This is a spur of the moment flash fiction story for you all. I haven’t been able to come up with interesting ideas for stories lately, but I knew I had to start somewhere so I just started writing.
I’m currently reading Catch-22, and I love how funny it is. I’ve been saying for a little while now that I’m trying to make my writing funnier, but I don’t know how successful that’s been.
I’m the kind of writer that ends up copying the writing style of whatever book I’m reading, so maybe this attempt will be a little better than the previous ones. It’s hard to be funny while reading War and Peace.
I admittedly had some trouble ending this. I have that problem a lot when it comes to writing flash fiction. I feel like I need to write more and more. My question to you is this: How do you know when a story is over?
He complained about a sharp pain in his chest, but everyone he mentioned it to passed it off as nothing. “You’re getting old, Joe,” they’d say. “Stop worrying so much, Joe,” the doctors said. “Maybe it’s an impending heart attack,” his wife would say, a little too excitedly for comfort.
Joe was a mostly-nice guy, but he had a temper. He made a point of getting on everyone’s good side, but he also made a point of making his point loud and clear for anyone within earshot, regardless of whether or not his point was right or wrong.
For example, the doctor told him he should take aspirin for his heart, which, to Joe, meant that he has a bad heart.
“Is my heart bad, Doc?” he asked.
“It’s fine, Joe. Just precautionary,” his doctor explained.
“So it’s not fine,” Joe concluded.
“No, it’s fine.”
“So what’s the aspirin for?”
“To prevent a heart attack.”
“Are you saying I’m susceptible to heart attacks? They run in my family.”
“There’s always a chance–especially when they run in your family,” the doctor admitted.
“So don’t tell me I need to take aspirin when you tell me I don’t need it,” Joe yelled.
Joe’s wife tried to tell him his fear of getting a heart attack would end up giving him a heart attack. He wasn’t buying it.
“I’m not buying it,” he told her.
“You just better leave us a lot of money before you drop dead,” she concluded.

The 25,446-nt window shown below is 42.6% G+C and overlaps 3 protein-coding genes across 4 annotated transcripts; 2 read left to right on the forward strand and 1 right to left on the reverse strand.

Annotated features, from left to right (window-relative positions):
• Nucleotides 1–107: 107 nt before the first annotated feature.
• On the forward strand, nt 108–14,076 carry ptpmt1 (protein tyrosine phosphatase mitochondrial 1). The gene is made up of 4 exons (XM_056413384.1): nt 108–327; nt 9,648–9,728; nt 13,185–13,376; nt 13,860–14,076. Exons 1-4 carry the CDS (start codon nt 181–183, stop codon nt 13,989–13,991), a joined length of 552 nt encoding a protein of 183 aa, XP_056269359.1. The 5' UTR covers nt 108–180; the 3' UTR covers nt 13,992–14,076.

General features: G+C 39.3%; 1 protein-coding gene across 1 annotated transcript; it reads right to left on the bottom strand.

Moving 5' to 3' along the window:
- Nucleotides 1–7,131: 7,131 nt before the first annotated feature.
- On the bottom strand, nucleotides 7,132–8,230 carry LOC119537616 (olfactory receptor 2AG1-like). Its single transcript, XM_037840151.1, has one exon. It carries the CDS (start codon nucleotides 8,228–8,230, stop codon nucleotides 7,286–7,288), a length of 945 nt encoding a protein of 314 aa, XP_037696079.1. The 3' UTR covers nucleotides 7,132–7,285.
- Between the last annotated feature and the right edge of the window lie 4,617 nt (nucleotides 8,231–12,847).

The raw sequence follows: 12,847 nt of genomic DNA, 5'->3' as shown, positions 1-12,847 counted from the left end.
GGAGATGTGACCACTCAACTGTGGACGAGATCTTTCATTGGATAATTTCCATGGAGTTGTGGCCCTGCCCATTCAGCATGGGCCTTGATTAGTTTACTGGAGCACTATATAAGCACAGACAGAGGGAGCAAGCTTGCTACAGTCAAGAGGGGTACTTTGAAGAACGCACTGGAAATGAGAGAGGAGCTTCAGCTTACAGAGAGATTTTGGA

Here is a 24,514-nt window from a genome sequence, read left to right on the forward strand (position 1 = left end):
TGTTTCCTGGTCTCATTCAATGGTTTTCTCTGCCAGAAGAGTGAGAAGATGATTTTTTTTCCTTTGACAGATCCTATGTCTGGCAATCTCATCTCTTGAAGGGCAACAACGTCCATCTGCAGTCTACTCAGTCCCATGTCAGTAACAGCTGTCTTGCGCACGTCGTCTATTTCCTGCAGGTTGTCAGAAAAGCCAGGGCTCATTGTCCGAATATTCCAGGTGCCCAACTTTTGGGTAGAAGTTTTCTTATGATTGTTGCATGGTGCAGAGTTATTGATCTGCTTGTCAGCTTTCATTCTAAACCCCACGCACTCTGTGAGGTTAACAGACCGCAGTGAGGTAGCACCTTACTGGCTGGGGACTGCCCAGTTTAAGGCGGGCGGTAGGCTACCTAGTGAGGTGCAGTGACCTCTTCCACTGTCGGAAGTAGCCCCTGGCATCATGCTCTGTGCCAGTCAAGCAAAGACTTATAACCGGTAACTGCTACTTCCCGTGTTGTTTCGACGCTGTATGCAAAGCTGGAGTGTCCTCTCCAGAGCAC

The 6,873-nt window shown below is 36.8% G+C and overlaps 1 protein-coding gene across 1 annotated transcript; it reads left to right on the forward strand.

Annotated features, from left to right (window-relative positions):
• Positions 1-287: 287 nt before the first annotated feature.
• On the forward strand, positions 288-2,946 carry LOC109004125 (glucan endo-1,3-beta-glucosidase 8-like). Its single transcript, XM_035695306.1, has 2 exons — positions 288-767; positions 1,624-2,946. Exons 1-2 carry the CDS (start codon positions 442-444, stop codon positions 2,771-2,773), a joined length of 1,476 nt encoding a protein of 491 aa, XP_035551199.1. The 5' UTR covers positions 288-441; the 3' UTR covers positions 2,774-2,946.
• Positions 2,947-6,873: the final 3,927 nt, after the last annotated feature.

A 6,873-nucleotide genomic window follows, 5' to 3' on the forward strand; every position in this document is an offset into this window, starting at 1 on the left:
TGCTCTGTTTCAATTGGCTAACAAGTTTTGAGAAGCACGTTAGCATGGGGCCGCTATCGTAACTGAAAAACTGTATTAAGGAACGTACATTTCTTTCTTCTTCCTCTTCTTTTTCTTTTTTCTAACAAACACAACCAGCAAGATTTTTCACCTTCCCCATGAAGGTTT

“I’m taking the aspirin like the doctor didn’t say I shouldn’t take,” said Joe confidently.
A week later he was back in the doctor’s office. He said the pain was growing. “Possibly down my arm, Doc,” said Joe, extending his arm. The doctor grabbed his hand and pulled his arm out, watching the excess skin shake back and forth. “You’re gaining weight,” he said.
“The doctor said to watch what I eat,” said Joe. “Can you believe it?”
“Yes, Joe. I can.”
“He just wants me to keep coming back, to spend all my money on copays.”
“Yes, Joe. He has to make a living too.”
The list of symptoms kept growing. The doctor was aware of what Joe was doing. It wasn’t just his wife who was skeptical. Joe was lonely, the doctor thought. He couldn’t stand his wife. She couldn’t stand him either. He needed a friend. Someone to talk to. However, Joe was old school; his father a baby boomer who never encouraged Joe to express his feelings. Joe would never step foot in a psychologist’s office.
Joe kept going to the doctor, and the doctor never told him he was okay. As long as Joe kept paying, he would keep seeing him.
On Joe’s last day alive, he went to the doctor and told him he told his wife he really wasn’t feeling good, but she wouldn’t believe him because he always said he really wasn’t feeling good and this would be it. The doctor, so used to Joe’s stories and ramblings, nodded his head and pretended to take notes on his computer. He sent Joe home, who ended up dropping dead in his doorway, just as he imagined.
If you’re interested in submitting your own flash fiction story, see my submission guidelines for more details. I’m accepting submissions for all genres as guest posts and for the Winter Issue of Come and Go Literary. There are no fees so submit now!